Convicted in a show trial that certainly appeared to have been timed to
finish on the eve of last month's US elections, Iraqi President Saddam
Hussein was hanged in a show execution that just as certainly seems to
have been timed to be carried out before the end of the worst year of
the Iraq War.
Hussein was a bad player -- a totalitarian dictator who, with tacit approval from the U.S. and other western nation during the 1980s, killed his own people and waged a mad war with Iran. He needed to be held to account. But even bad players deserve fair trials, honest judgments and justly-applied punishments. The former dictator got none of these.
According to Human
Rights Watch, which has a long and honorable history of documenting
and challenging the abuses of Hussein's former government, the
execution early Saturday morning followed "a deeply flawed trial" and
"marks a significant step away from respect for human rights and the
rule of law in Iraq."
"The test of a government's commitment to human rights is measured by
the way it treats its worst offenders," says Richard Dicker, director
of Human Rights Watch's International Justice Program. "History will
judge these actions harshly."
For fifteen years, Human Rights Watch had demanded that Hussein be
brought to justice for what the group has rightly described as "massive
human rights violations." But the group argues that Hussein was not
brought to justice.
In addition to objecting at the most fundamental level to the use of
the barbaric practice of state-sponsored execution--which is outlawed
by the vast majority of the world's nations--Human Rights Watch notes
that Hussein was killed before being tried for some of his most
well-documented acts of brutality.
The group notes the trial that did take place was fundamentally
A niney-seven-page report by Human Rights Watch, issued late last month, details the severe
problems with the trial. The report, based on close monitoring of the
prosecution of the former president, found that:
- "(The) Iraqi High Tribunal was undermined from the outset by Iraqi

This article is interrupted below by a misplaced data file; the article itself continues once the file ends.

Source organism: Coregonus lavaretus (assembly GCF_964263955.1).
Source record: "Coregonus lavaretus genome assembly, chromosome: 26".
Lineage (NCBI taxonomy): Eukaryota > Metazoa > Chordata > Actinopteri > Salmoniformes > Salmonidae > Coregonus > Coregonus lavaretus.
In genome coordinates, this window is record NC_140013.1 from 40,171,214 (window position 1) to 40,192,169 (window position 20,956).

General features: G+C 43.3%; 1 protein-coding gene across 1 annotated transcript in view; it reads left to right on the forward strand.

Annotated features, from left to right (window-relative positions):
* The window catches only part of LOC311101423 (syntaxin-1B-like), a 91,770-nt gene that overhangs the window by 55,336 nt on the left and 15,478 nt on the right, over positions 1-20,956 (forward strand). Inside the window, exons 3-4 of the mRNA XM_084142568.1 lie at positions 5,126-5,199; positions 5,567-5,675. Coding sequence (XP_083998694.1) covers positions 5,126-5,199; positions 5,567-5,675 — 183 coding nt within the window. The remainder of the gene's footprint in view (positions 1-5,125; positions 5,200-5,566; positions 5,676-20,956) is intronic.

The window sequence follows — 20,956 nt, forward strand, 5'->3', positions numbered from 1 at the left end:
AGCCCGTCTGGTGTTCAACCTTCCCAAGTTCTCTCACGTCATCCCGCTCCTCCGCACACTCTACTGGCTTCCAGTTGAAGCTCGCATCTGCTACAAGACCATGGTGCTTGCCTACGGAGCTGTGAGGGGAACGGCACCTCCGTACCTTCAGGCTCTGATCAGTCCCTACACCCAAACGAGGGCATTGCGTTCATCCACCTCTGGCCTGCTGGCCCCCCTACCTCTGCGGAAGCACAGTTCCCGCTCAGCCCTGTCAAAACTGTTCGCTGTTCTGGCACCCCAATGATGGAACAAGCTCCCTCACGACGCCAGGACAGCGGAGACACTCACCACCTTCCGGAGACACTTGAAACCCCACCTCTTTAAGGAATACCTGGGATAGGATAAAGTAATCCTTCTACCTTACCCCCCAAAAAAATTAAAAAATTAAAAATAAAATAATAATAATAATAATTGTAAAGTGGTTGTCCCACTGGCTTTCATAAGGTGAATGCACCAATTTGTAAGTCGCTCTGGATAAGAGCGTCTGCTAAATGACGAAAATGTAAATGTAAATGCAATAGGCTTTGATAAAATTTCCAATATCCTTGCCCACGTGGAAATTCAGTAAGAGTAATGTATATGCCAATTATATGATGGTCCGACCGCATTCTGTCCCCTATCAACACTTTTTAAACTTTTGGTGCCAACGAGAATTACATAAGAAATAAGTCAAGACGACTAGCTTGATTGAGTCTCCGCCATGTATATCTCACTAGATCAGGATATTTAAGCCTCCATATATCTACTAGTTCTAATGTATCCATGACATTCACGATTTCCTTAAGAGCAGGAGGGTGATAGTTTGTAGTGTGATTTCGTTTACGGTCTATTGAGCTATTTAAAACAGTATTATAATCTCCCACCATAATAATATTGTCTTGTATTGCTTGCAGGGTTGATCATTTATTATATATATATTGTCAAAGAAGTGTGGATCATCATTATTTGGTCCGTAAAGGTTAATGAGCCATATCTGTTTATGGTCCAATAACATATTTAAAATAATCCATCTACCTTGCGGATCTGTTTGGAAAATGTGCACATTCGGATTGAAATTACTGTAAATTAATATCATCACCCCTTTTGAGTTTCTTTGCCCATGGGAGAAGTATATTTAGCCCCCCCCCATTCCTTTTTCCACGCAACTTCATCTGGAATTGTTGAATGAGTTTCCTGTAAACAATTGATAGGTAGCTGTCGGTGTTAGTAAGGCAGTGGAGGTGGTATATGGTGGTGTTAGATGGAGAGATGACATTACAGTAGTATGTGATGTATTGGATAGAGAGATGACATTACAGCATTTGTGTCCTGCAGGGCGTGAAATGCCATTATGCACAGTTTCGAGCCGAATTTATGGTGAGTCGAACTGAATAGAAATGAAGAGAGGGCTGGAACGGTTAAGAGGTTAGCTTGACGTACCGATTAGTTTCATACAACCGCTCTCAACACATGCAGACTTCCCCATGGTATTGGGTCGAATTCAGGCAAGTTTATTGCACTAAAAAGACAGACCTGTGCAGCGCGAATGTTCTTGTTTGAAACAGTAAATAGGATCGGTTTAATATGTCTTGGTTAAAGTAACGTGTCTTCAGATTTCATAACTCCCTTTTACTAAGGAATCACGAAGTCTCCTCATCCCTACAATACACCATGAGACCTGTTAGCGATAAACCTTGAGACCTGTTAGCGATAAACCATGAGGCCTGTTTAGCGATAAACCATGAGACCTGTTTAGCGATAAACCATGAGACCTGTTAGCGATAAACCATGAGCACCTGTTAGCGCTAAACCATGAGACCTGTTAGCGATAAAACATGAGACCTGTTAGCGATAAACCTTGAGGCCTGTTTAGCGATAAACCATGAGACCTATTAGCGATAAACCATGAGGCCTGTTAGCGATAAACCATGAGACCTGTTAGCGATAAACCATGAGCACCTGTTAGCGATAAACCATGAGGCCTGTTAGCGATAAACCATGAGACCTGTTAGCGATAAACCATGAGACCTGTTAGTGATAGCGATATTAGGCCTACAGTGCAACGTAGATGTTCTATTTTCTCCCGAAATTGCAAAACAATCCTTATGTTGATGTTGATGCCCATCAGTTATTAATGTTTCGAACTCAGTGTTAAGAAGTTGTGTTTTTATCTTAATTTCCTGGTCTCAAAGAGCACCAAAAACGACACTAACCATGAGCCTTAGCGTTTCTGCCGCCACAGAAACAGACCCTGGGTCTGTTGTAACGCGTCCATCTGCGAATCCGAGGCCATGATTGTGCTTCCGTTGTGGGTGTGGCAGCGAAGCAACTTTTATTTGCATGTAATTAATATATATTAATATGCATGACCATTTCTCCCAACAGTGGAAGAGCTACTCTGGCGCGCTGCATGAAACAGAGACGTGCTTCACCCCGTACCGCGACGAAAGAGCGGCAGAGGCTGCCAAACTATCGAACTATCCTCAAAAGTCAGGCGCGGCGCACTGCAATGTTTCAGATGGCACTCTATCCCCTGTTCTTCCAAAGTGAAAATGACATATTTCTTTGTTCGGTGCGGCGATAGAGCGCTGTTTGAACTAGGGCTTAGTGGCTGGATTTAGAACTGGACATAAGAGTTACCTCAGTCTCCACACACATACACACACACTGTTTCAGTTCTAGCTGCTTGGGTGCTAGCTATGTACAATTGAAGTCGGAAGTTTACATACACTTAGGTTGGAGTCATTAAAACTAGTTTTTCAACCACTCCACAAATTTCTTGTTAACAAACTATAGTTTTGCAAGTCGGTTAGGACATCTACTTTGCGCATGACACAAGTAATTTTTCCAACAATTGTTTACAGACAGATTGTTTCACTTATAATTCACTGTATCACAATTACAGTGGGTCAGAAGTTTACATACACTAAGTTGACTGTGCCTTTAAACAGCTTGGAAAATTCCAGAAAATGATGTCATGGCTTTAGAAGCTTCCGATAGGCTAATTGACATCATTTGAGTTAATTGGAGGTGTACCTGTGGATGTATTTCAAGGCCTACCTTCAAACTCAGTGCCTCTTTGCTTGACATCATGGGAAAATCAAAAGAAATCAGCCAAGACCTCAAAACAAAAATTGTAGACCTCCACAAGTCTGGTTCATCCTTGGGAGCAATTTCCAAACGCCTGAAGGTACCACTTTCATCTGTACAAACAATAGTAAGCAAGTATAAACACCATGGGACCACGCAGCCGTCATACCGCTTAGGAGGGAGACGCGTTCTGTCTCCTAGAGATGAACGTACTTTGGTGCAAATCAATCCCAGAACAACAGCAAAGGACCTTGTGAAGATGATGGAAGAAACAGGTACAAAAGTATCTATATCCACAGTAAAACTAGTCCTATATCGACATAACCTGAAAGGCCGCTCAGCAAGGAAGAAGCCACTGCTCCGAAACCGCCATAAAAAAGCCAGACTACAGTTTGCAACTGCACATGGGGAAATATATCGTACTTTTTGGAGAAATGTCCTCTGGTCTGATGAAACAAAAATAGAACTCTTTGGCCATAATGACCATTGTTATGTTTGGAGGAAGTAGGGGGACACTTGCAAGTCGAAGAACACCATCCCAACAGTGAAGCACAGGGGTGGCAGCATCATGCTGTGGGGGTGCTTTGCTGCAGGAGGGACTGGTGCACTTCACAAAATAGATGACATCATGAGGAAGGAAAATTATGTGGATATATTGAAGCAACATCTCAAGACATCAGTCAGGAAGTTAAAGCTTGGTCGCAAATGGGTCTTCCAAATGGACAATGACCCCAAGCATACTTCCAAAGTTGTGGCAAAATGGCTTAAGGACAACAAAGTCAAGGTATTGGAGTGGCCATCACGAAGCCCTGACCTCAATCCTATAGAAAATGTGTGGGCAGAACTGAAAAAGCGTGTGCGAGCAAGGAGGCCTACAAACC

government actions that threatened the independence and perceived
impartiality of the court."
- The Iraqi administrators, judges, prosecutors and defense lawyers
lacked sufficient training and expertise "to fairly and effectively try
crimes of this magnitude."
- The government did not protect defense lawyers--three of whom were
killed during the trial--or key witnesses.
- "(There were) serious flaws in the trial, including failures to
disclose key evidence to the defense, violations of the defendants'
right to question prosecution witnesses, and the presiding judge's
demonstrations of bias."
- "Hussein's defense lawyers had 30 days to file an appeal from the
November 5 verdict. However, the trial judgment was only made available
to them on November 22, leaving just two weeks to respond."
The report did not study the appeals process, But the speed with which
the tribunal's verdict and sentence were confirmed suggests that the
Iraqi Appeals Chamber failed to seriously consider the legal arguments
advanced by Hussein's able--if violently harassed--legal team.
"It defies imagination that the Appeals Chamber could have thoroughly
reviewed the 300-page judgment and the defense's written arguments in
less than three weeks' time," said Dicker. "The appeals process appears
even more flawed than the trial."
There will, of course, be those who counter criticism of the process by
pointing out that Saddam Hussein did not give the victims of his cruel
dictates fair trials or just sentences. That is certainly true.
But such statements represent a stinging indictment of the new Iraqi
government and its judiciary. With all the support of the United States
government, with massive resources and access to the best legal advice
in the world, with all the lessons of the past, Iraq has a legal system
that delivers no better justice than that of Saddam Hussein's
This is the ugly legacy of the US invasion and occupation of Iraq: An
awful mess of a country that cannot even get the trial and punishment
of deposed dictator right, a justice system that schedules the taking
of life for political and propaganda purposes, a thuggishly brutal
state that executes according to whim rather than legal standard.
According to Britain's Telegraph newspaper, "There was no
comment from the White House, which was determined that the execution
should appear to be an Iraqi event." The central role played by the US
government in the process was not lost on the Telegraph, however, as
the newspaper noted that: "the transfer of Saddam from American to
Iraqi custody meant his death was imminent."
The term "transfer" is of course being used in a loose sense, as
Hussein was hung not in an Iraqi prison but within the
American-controlled Green Zone in central Baghdad.
Now that the killing is done, the governments of Iraq and the United
States have confirmed what may have been the worst fear of those who
condemned both Saddam Hussein and the US invasion and occupation that
removed him from power. The crude lawlessness of Hussein has been
replaced by the calculated lawlessness of a new regime.
John Nichols, The Nation's Washington correspondent, has covered progressive politics and activism in the United States and abroad for more than a decade. He is currently the editor of the editorial page of Madison, Wisconsin's Capital Times. Nichols is the author of two books: It's the Media, Stupid and Jews for Buchanan.